According to the rate of living theory, those individuals who are the most efficient at utilizing energy should experience the greatest longevity. Observational studies of human aging have shown higher mass-adjusted metabolic rate (24hEE or resting EE) is associated with disease burden and is a predictor of early mortality. Interventions with the capacity to induce a sustained slowing of energy metabolism such as CR should remain a focus of longevity research because randomized clinical trials and cohort studies are lacking. With careful phenotyping of energy metabolism, biomarkers of aging, and oxidative stress, this modest, 2-year study of human CR identified a reduction in the rate of living along with a reduction in systemic oxidative stress. The duration of imposed CR being for only 2 years clearly limits any extrapolation or speculation of the impact of CR on longevity in humans.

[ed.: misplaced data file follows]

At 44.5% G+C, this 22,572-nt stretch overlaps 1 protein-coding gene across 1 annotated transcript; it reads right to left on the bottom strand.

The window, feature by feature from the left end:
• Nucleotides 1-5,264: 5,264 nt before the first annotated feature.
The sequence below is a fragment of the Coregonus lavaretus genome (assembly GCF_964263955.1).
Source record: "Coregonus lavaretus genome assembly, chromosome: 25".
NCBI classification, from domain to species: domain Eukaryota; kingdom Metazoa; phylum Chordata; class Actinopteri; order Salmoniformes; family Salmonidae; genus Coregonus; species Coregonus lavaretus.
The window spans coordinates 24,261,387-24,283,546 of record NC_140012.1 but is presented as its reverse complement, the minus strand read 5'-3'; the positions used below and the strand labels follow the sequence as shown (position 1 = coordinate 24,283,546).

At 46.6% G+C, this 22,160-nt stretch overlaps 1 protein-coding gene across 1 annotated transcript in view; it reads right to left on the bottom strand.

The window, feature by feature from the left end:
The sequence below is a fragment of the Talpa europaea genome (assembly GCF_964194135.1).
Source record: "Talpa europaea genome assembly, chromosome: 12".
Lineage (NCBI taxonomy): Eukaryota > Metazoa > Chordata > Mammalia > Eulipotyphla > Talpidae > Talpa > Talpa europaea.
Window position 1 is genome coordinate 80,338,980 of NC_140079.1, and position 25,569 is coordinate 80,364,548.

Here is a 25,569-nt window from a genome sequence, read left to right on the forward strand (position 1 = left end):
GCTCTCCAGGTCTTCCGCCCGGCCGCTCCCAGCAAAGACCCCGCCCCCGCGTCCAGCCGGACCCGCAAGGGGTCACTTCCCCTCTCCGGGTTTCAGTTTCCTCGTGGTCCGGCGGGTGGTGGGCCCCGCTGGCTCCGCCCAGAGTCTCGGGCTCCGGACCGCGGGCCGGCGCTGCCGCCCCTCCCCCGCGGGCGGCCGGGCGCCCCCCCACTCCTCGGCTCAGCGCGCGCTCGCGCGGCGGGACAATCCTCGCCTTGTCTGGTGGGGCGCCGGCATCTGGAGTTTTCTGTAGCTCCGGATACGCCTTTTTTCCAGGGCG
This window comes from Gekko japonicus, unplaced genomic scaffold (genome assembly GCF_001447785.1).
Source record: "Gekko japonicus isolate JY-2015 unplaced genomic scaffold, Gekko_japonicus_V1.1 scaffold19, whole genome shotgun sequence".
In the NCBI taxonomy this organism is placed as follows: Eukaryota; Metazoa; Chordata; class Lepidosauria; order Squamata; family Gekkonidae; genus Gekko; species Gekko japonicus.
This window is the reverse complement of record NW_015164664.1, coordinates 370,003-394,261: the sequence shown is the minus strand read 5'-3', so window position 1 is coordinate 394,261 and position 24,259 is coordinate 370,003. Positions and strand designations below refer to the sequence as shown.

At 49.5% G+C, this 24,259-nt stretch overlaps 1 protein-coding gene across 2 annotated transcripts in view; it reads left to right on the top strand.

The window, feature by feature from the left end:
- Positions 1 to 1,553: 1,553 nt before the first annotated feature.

Notably, many biomarkers of aging (that could be a consequence of the overall improved metabolic profile commensurate with adipose tissue loss) were also improved in these young, healthy individuals. There is a clear need for continued investigations of CR in humans, since the non-human primate data are not entirely conclusive on the extension in the average and maximal lifespan but provide strong evidence for extensive health benefits including improved quality of life.



Has anyone checked the core body temperature of CR mice that live 40% longer than control mice to see if it is substantially lower in the CR mice? I practice a light to moderate amount of CR and my core body temperature is about 2 degrees lower than normal. I'm thinking it could be a good marker of metabolic efficiency and longevity if it can be correlated, confirmed, whatever.